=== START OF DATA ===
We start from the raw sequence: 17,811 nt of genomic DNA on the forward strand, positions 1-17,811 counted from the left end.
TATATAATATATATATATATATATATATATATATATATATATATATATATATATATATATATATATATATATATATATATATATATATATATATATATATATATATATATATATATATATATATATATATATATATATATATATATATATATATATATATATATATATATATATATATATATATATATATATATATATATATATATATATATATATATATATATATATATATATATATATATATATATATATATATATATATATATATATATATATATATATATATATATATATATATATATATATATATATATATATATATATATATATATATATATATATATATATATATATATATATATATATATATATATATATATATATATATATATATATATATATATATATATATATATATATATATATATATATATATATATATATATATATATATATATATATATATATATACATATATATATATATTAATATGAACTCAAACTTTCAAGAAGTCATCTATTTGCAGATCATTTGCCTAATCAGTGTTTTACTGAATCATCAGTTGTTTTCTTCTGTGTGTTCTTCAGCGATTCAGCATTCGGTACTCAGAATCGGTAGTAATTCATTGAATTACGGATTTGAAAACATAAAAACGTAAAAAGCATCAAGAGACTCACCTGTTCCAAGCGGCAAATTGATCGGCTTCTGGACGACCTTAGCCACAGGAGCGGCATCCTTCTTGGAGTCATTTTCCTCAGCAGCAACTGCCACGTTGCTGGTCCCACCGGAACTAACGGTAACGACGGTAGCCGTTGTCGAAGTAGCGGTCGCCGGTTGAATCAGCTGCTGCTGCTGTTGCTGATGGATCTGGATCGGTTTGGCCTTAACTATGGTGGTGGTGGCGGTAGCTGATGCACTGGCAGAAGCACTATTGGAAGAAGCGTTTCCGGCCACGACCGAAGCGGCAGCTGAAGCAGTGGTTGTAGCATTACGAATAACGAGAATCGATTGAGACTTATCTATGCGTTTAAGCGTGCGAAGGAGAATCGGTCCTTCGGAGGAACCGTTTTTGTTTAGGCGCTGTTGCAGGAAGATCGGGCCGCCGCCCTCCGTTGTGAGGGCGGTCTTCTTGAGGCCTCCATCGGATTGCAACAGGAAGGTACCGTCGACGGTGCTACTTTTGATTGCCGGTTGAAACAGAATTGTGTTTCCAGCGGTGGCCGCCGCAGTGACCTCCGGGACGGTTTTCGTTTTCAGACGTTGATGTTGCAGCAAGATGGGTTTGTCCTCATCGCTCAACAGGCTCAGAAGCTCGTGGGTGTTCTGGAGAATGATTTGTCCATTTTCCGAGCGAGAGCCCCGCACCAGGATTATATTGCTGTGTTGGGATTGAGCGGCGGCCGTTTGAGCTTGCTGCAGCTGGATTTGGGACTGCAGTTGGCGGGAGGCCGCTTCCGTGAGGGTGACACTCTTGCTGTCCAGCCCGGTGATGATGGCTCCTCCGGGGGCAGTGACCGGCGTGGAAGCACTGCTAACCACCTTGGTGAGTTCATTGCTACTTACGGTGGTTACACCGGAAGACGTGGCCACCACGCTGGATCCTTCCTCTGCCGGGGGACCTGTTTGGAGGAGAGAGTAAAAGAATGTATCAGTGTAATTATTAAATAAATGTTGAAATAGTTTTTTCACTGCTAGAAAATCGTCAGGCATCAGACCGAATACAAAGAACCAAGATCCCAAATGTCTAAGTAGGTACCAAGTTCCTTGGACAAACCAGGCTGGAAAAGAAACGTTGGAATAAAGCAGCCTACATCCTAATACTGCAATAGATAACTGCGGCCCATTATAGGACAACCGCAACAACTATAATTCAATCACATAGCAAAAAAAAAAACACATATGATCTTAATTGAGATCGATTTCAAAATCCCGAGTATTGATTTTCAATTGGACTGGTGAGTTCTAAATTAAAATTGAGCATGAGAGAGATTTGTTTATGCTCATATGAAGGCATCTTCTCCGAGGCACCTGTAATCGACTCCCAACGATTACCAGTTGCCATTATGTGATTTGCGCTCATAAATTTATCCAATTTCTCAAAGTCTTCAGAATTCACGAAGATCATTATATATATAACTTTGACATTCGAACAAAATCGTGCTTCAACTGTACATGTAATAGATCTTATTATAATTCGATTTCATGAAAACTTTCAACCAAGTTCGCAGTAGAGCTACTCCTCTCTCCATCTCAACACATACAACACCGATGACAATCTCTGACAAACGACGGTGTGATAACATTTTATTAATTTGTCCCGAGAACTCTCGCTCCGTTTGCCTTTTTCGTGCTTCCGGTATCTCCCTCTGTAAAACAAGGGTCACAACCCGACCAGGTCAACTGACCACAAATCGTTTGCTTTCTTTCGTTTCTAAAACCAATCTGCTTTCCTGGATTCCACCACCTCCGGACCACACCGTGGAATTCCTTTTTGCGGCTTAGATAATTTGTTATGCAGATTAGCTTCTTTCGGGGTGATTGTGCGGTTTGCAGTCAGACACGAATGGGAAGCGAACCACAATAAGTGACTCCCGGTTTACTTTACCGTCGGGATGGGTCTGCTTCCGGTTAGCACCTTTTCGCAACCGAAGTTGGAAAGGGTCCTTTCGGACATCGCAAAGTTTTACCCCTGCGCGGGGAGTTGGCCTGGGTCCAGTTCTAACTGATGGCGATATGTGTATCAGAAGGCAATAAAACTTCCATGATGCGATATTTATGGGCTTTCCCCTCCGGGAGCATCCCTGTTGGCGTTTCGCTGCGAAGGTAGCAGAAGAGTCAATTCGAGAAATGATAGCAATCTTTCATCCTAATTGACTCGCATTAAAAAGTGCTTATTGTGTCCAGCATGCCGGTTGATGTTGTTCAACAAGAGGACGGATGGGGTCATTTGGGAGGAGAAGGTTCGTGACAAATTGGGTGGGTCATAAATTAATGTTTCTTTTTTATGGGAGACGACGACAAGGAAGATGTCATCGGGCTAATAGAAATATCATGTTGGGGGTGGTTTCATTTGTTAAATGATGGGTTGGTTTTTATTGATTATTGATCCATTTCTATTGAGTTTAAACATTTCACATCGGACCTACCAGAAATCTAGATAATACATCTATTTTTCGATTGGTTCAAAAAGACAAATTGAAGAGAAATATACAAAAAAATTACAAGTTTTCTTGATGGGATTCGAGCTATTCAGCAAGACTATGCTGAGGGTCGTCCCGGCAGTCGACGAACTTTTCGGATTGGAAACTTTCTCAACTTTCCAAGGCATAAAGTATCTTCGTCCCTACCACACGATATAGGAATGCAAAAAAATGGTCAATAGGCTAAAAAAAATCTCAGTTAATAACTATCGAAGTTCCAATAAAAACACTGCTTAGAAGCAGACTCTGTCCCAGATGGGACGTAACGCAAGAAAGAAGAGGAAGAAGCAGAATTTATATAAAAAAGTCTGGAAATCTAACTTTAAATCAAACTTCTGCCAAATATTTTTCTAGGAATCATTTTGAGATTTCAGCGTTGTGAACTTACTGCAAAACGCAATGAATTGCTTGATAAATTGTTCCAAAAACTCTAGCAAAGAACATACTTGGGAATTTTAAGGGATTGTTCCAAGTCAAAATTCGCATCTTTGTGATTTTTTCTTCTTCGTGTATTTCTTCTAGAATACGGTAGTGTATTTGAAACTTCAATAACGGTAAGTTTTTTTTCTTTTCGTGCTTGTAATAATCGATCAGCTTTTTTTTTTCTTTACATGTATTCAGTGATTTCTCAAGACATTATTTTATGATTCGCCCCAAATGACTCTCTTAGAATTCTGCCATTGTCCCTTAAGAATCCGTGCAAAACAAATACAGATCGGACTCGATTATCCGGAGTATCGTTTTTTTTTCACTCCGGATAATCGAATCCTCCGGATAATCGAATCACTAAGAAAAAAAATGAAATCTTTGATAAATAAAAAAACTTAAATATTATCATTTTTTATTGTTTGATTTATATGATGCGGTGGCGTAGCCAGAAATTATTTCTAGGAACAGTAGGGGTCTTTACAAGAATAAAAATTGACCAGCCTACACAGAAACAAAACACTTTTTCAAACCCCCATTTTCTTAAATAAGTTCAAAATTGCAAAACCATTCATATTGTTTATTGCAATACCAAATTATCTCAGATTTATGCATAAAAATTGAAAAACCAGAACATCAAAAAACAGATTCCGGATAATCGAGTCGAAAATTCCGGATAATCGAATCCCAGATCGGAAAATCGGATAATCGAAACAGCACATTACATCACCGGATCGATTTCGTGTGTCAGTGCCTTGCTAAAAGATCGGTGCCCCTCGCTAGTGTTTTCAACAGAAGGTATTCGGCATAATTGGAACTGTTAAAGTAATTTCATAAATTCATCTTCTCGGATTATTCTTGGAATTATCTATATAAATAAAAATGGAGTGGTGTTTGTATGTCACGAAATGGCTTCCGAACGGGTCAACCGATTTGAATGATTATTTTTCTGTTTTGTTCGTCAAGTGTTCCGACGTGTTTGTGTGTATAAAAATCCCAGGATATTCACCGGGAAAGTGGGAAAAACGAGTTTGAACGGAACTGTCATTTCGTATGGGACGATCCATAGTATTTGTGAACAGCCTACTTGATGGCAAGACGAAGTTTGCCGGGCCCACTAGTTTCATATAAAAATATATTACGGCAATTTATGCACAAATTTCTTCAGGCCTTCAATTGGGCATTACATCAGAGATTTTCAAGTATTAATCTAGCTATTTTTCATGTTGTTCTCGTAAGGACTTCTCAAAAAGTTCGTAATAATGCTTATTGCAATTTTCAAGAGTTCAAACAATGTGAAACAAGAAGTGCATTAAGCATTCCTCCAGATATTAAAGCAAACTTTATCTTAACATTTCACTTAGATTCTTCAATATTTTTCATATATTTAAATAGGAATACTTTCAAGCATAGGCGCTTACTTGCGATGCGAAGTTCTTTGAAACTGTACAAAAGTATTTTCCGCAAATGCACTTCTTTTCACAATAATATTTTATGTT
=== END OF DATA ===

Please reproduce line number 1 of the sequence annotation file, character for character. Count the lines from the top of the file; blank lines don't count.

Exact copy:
We start from the raw sequence: 17,811 nt of genomic DNA on the forward strand, positions 1-17,811 counted from the left end.